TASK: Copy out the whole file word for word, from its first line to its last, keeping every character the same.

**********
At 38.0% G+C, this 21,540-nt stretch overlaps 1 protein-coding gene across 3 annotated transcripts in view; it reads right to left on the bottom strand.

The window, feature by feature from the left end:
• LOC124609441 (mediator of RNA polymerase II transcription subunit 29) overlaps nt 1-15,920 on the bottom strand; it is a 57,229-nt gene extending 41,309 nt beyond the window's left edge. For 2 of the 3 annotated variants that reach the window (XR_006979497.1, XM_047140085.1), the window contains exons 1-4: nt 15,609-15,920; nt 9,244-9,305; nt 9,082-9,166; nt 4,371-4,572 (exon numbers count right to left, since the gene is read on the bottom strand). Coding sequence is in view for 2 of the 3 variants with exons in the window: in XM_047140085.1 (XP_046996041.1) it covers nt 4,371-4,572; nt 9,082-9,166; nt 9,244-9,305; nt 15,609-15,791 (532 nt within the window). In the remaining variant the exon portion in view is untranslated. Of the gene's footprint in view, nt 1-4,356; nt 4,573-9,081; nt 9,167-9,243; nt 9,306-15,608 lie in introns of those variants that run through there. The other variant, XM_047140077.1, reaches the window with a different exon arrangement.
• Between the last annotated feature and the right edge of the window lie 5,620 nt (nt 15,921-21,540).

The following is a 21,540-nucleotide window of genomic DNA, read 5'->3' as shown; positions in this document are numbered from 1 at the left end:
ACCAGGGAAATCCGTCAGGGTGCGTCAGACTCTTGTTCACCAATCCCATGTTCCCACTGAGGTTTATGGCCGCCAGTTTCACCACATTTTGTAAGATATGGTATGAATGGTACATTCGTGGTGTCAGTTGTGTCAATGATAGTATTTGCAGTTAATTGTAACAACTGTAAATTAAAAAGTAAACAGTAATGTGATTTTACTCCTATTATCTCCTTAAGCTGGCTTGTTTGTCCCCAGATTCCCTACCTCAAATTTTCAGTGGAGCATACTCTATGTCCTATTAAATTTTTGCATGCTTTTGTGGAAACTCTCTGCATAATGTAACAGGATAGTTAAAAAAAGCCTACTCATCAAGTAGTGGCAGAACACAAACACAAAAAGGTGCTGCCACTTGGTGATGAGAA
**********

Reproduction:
At 38.0% G+C, this 21,540-nt stretch overlaps 1 protein-coding gene across 3 annotated transcripts in view; it reads right to left on the bottom strand.

The window, feature by feature from the left end:
• LOC124609441 (mediator of RNA polymerase II transcription subunit 29) overlaps nt 1-15,920 on the bottom strand; it is a 57,229-nt gene extending 41,309 nt beyond the window's left edge. For 2 of the 3 annotated variants that reach the window (XR_006979497.1, XM_047140085.1), the window contains exons 1-4: nt 15,609-15,920; nt 9,244-9,305; nt 9,082-9,166; nt 4,371-4,572 (exon numbers count right to left, since the gene is read on the bottom strand). Coding sequence is in view for 2 of the 3 variants with exons in the window: in XM_047140085.1 (XP_046996041.1) it covers nt 4,371-4,572; nt 9,082-9,166; nt 9,244-9,305; nt 15,609-15,791 (532 nt within the window). In the remaining variant the exon portion in view is untranslated. Of the gene's footprint in view, nt 1-4,356; nt 4,573-9,081; nt 9,167-9,243; nt 9,306-15,608 lie in introns of those variants that run through there. The other variant, XM_047140077.1, reaches the window with a different exon arrangement.
• Between the last annotated feature and the right edge of the window lie 5,620 nt (nt 15,921-21,540).

The following is a 21,540-nucleotide window of genomic DNA, read 5'->3' as shown; positions in this document are numbered from 1 at the left end:
ACCAGGGAAATCCGTCAGGGTGCGTCAGACTCTTGTTCACCAATCCCATGTTCCCACTGAGGTTTATGGCCGCCAGTTTCACCACATTTTGTAAGATATGGTATGAATGGTACATTCGTGGTGTCAGTTGTGTCAATGATAGTATTTGCAGTTAATTGTAACAACTGTAAATTAAAAAGTAAACAGTAATGTGATTTTACTCCTATTATCTCCTTAAGCTGGCTTGTTTGTCCCCAGATTCCCTACCTCAAATTTTCAGTGGAGCATACTCTATGTCCTATTAAATTTTTGCATGCTTTTGTGGAAACTCTCTGCATAATGTAACAGGATAGTTAAAAAAAGCCTACTCATCAAGTAGTGGCAGAACACAAACACAAAAAGGTGCTGCCACTTGGTGATGAGAA